On December 9, 2014, a three-member panel of the Civilian Board of Contract Appeals ("CBCA") ruled that Kiewit-Turner, a Joint Venture ("KT"), could rightfully stop work on the Aurora VA hospital project.  Kiewit-Turner, a Joint Venture v. Dept. of Veterans Affairs, CBCA 3450.  When KT notified the Department of Veterans Affairs ("VA") that it would indeed stop work, the media picked up the story, but the headlines mostly focused on the contractor's decision to stop work.  This article explores the CBCA's ruling and what it says about a contractor's right to stop work when the projected cost of the work greatly exceeds the contract price.

The contract that the VA awarded to KT was phased.  The scope of work included certain pre-construction services, and also included an option for actual construction services.  The idea behind having the contractor provide pre-construction services was to bring the contractor into the project early and provide input and advice during the design phase.  The CBCA identified the model as an "integrated design construct" or "IDc" contract.  And according to the CBCA, the VA had never used this type of contracting before.

The VA's construction manager, Jacobs Engineering Group, Inc. ("Jacobs"), served as the VA's construction manager, and the VA's design team was a joint venture team that consisted of Skidmore Owings & Merrill, S.A. Miro, Cator Ruma, and H+L Architects (the "JVT").

The VA awarded KT its contract on August 31, 2010.  By that time, the project was already in the design development phase and funding decisions had already been made.  As such, the VA was not in a position to make modifications based on KT's pre-construction services.  Basically, the design was already too far along for KT's pre-construction services to truly integrate with the design.

KT still performed the pre-construction services, and advised the VA that the design was over the VA's estimate of $582,840,000 and that value engineering was not being incorporated into the design.

Once the design was 65% complete, KT submitted a proposal for completing the project at $609,000,000.  Because the design was incomplete, KT's proposal included certain assumptions, and assumed that the VA would ensure that the design included $23 million of value engineer items.  At the same time, Jacobs estimated that the cost of construction based on the current design at $677,697,408.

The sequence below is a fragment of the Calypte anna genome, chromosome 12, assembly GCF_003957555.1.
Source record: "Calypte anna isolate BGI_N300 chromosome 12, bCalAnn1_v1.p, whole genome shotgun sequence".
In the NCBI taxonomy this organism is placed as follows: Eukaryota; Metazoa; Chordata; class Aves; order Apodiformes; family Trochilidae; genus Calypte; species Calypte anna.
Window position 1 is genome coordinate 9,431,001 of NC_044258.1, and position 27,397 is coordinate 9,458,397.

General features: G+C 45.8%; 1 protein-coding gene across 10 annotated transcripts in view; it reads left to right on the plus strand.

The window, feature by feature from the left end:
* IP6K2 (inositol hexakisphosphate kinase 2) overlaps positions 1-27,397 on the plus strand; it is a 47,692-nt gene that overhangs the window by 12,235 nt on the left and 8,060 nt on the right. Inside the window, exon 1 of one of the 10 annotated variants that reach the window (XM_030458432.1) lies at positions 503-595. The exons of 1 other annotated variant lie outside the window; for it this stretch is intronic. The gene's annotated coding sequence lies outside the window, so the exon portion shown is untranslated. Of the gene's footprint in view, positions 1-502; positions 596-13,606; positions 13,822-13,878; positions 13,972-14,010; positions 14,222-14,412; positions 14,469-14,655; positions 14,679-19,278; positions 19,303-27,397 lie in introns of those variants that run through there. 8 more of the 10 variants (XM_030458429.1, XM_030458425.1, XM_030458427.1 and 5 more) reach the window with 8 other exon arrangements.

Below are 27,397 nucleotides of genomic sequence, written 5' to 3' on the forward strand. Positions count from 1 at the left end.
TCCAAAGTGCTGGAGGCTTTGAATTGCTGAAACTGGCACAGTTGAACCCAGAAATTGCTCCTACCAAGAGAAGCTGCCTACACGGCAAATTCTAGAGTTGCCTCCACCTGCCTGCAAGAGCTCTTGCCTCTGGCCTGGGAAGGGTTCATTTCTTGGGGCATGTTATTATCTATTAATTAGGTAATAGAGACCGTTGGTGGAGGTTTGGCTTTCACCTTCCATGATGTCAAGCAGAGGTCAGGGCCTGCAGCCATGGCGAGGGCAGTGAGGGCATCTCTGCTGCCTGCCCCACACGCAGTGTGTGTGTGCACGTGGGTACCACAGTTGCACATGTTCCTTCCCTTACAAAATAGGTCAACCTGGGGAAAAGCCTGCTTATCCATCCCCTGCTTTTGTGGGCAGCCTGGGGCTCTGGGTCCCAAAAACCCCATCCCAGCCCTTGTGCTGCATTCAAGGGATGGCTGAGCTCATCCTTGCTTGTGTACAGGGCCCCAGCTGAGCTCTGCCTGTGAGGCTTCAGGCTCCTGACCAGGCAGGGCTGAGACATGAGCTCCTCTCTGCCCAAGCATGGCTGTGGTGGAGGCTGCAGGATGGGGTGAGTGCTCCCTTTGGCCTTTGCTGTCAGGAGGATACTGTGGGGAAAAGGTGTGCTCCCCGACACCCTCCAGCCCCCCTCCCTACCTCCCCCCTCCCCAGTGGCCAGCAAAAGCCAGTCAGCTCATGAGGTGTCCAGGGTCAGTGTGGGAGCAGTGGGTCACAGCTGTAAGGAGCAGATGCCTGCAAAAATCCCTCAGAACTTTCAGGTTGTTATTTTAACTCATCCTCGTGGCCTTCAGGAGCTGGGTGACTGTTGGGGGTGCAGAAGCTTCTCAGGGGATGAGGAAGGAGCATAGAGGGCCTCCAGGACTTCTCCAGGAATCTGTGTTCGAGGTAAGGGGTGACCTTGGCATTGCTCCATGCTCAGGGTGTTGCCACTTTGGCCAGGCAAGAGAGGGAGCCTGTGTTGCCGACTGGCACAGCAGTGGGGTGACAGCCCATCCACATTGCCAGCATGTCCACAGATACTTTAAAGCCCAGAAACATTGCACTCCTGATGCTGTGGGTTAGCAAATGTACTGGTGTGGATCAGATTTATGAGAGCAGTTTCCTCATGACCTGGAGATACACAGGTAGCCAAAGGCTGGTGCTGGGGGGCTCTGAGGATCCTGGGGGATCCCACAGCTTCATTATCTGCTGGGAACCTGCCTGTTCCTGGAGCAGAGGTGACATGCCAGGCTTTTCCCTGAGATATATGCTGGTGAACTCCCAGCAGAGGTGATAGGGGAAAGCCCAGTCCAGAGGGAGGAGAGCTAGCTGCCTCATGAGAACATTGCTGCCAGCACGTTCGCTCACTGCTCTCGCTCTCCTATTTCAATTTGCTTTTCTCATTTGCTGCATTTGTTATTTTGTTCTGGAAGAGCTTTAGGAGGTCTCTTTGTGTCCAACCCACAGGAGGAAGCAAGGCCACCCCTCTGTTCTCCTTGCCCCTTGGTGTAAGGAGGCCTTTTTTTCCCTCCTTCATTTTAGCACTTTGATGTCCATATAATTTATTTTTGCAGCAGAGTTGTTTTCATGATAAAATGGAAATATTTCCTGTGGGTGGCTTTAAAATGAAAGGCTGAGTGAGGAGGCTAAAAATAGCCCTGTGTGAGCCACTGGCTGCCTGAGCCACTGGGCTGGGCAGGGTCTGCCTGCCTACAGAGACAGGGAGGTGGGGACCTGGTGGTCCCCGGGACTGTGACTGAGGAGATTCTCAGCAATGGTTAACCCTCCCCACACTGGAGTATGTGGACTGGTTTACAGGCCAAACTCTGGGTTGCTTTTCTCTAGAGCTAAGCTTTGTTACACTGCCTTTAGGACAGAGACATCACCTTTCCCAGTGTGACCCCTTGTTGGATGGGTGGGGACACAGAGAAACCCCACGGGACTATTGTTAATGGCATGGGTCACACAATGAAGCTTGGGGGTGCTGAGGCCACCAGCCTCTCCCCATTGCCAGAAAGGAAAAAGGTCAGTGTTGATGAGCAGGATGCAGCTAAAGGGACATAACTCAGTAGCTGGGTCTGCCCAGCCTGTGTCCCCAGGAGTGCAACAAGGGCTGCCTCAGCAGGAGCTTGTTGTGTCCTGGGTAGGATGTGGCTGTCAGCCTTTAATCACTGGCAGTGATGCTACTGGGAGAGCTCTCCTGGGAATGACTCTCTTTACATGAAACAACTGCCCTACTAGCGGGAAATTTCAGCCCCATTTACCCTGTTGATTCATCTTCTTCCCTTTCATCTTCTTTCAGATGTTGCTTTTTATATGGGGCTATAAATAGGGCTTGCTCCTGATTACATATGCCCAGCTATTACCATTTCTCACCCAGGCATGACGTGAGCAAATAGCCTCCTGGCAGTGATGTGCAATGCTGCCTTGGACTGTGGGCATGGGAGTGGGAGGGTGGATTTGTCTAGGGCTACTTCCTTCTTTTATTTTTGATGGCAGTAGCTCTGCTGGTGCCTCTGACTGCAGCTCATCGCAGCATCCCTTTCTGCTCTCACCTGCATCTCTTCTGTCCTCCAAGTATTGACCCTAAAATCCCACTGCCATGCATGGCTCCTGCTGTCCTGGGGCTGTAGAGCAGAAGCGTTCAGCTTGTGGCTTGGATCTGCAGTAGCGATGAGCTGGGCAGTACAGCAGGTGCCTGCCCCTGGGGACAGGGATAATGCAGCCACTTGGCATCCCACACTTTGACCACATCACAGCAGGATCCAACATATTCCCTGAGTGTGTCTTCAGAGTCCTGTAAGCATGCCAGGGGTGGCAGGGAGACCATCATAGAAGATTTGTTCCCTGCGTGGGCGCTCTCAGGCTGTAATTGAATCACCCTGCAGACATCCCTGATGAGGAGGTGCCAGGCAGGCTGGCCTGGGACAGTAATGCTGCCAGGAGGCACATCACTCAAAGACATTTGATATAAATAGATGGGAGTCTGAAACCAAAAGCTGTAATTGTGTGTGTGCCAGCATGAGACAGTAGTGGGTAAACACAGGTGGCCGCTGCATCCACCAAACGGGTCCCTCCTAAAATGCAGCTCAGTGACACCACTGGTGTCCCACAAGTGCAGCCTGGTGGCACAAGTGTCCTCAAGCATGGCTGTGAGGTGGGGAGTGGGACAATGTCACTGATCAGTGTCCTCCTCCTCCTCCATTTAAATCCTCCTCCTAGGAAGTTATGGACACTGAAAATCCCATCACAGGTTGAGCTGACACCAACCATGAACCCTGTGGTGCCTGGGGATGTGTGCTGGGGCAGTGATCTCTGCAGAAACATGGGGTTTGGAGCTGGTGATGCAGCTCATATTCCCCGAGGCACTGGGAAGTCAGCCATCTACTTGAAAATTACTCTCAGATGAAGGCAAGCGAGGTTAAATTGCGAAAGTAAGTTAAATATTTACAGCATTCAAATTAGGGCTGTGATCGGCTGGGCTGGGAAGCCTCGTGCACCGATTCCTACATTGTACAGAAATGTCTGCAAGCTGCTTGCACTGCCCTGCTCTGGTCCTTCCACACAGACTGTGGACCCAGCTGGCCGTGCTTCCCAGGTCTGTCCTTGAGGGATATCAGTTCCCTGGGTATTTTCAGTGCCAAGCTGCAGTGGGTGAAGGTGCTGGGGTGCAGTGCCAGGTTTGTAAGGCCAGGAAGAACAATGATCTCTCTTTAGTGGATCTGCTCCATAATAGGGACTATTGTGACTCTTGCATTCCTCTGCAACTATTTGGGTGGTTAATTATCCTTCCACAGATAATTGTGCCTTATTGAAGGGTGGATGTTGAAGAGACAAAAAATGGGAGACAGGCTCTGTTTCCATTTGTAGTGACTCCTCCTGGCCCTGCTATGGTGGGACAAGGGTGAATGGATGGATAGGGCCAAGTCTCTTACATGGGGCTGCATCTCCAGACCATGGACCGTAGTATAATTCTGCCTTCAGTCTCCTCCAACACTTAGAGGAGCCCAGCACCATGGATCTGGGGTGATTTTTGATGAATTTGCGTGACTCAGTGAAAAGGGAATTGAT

After an impasse about the price and the assumptions and conditions in KT's proposal, the parties "mediated" and agreed, in writing, inter alia, that the VA would cause the JVT to produce a design that meets the VA's estimate of $582,840,000, plus pre-construction services and off-site infrastructure work, bringing the total to $604 million.  Because the current design would not have met this criteria, this new agreement contemplated that a future design would be created to meet the estimate.

Problems with the design persisted, and the relationship between the parties was made worse by the VA's failure to timely pay KT.  The JVT did not value engineer the design to fit within the required estimate, and the projected cost of the design far exceeded the ECCA.  Nevertheless, the VA directed KT to proceed with construction as designed, while at the same time directing the JVT to redesign the project to meet the VA's required estimate.  KT objected, but the VA responded that it would hold KT to the ceiling estimate price.

KT engaged in significant value engineering efforts, but, according to the CBCA, the VA rejected most of KT's value engineering proposals, and the JVT refused to incorporate others into the design. The VA ultimately decided not to change the design and did not have enough money appropriated for the project to cover the projected costs of construction. 

Faced with spending its own money on the project, on April 30, 2013, KT requested a decision from the VA contracting officer as to whether the VA breached the contract by failing to provide a design that could be built for the ECCA, and whether KT could therefore stop work on the project.  On June 26, 2013, the contracting officer issued a decision denying that the VA had breached, and directing KT to proceed with the work.

On July 8, 2013, KT filed an appeal with the CBCA.  The VA first filed a motion to dismiss, arguing that KT did not have a right to declaratory relief.  The VA argued that the dispute was really about money, and that KT could seek to recoup additional compensation via the changes clause in the contract.  The CBCA found that such a remedy would be inadequate, and denied the motion to dismiss.

After an eight-day hearing, the CBCA ruled in favor of KT on all issues.  Specifically, the CBCA ruled that: (1) the VA was contractually obligated to provide a design for the project that could be built for $582,840,000; (2) the VA materially breached the contract by failing to provide a design that could be built for that amount; and (3) KT, as a result of the breach, was entitled to stop work on the project.  The CBCA noted that the VA had decided not to redesign the project and had not sought additional funding for the project.  Also, although KT had continued performing work during the dispute, it did so clearly under protest.

This case provides a unique situation where the project owner essentially guaranteed that the project would be redesigned so that it could be built for under a certain amount.  No detail was included as to who decides whether or not the design would meet that criteria.  But according to the CBCA, regardless of whose estimate it used, the figures all significantly exceeded the VA's target amount of $582,840,000.